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We all need to break the silence on domestic violence
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The pattern in the shocking murder of Flor Medrano was all too familiar. There was long-term abuse by her sometime boyfriend. The abuse included verbal and physical assaults and accusations of rape.


Finally Medrano, fearing for her life and that of her three-year-old daughter, filed a domestic violence complaint with authorities. Police diligently searched for her boyfriend, monitored her apartment, and even called in experts to counsel her on getting a restraining order and going to a shelter.


It didn’t save her life. Medrano’s boyfriend-victimizer slipped into the apartment and murdered her.


The murder was yet another wake-up call, not only on the widespread problem and danger of domestic violence, but on what many victims of domestic violence will and won’t do to stop it.


Medrano did the right thing when she filed the domestic violence complaint with police. But as the tragic chain of events showed, she took action only after apparently many threats and sexual and physical attacks. Experts say that domestic violence abusers, driven by frustration, rage and compulsion, often find ways to evade authorities and strike back at their victims. However, the refusal or reluctance of victims to speak out places them at even greater risk, even, as with the Medrano, the risk of death.


According to Bureau of Justice figures, more than three women are murdered by their husbands, ex-husbands or boyfriends every day in America. Thousands more women are injured, beaten, maimed or sexually assaulted in domestic violence attacks. The overwhelming majority of the attacks occur in their home. Domestic violence has had a devastating impact on health care services. It has cost companies nearly $100 million a year in lost employee work time, overtaxed psychological treatment and counseling services. It has also strained the resources of domestic violence shelters. Surveys show that most women rank domestic violence at or near the top of their list of concerns, and women’s organizations have made the fight against domestic violence a major public awareness and legislative priority.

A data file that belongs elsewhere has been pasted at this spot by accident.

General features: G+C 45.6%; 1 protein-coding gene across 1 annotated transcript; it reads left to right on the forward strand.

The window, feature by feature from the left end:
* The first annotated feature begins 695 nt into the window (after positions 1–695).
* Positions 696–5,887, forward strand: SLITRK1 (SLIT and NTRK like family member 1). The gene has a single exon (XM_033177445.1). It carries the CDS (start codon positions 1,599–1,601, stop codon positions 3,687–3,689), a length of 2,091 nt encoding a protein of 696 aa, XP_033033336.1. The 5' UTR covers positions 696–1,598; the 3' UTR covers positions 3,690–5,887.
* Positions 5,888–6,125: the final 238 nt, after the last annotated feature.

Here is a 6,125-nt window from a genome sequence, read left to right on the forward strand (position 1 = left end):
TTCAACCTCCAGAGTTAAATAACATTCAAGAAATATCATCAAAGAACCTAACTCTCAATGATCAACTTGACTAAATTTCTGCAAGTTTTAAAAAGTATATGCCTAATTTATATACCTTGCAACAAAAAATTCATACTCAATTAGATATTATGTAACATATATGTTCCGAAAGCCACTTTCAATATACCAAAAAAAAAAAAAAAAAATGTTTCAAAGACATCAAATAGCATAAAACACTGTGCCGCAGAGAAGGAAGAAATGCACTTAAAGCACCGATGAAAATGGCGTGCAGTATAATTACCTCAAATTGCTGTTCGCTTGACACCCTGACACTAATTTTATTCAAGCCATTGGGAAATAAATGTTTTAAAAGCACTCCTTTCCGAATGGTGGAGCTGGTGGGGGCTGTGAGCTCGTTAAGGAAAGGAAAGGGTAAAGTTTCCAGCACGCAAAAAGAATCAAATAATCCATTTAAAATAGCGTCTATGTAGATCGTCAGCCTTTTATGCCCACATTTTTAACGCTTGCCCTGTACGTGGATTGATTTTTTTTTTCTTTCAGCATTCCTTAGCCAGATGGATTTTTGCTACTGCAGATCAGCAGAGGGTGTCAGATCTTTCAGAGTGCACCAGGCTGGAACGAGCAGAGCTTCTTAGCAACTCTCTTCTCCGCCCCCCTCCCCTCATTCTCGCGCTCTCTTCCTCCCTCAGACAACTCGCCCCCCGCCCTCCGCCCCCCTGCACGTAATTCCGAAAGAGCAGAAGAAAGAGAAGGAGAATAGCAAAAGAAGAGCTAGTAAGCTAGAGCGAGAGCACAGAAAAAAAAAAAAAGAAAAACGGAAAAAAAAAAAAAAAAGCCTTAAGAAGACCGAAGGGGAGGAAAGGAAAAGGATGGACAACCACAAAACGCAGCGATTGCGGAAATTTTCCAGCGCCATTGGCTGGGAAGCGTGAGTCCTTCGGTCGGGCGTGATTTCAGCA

While it has paid off in greater public awareness and resources, the problem is still shrouded in myth and victim blame. Many believe that most domestic violence victims are poor and minority women. This is a myth. Domestic violence cuts across all races, income and education groups.


There is the still the prevalent notion that the victims of domestic violence bear some responsibility for the abuse: If the abuse was so bad, why didn’t they just leave? The answer is not simple. Medrano, for instance, was counseled to file a restraining order and seek shelter protection. She declined and the reasons she did are probably complex and varied. There’s the daunting problem of finding affordable childcare, the cost and time of relocating, and work disruption. The reality is that even if a victim can just pack up and leave, a domestic shelter is at best a stopgap measure. She would still face the problem of work, relocation, and childcare expenses.


Many women have little confidence that living in a shelter or filing a restraining order will be enough to stop future attacks from their ex-partners.


Still, courts, the police, and public and health officials consider domestic violence as a crime, a health issue, and a compelling criminal justice problem. The Medrano case was a good example. The police department encouraged her to file a domestic violence complaint, made a diligent search for her boyfriend, assigned officers to monitor her residence, and counseled her to file a restraining order and go to a shelter.


The flaw is that the decision to prosecute domestic violence cases is still up to district attorneys. Funds for counseling, treatment, and shelter space are still strained, and outreach efforts to inform victims of their rights and resources are hardly uniform in all counties. Women’s groups still loudly complain that some police agencies still slough off complaints from victims.


A zero tolerance policy by police, public officials and the courts is crucial in the fight against domestic violence. But it still starts with victims who are willing to break their silence on domestic violence.





Earl Ofari Hutchinson is an author and political analyst. His forthcoming book, “How Obama Governed: The Year of Crisis and Challenge” (Middle Passage Press) will be released in January 2010.






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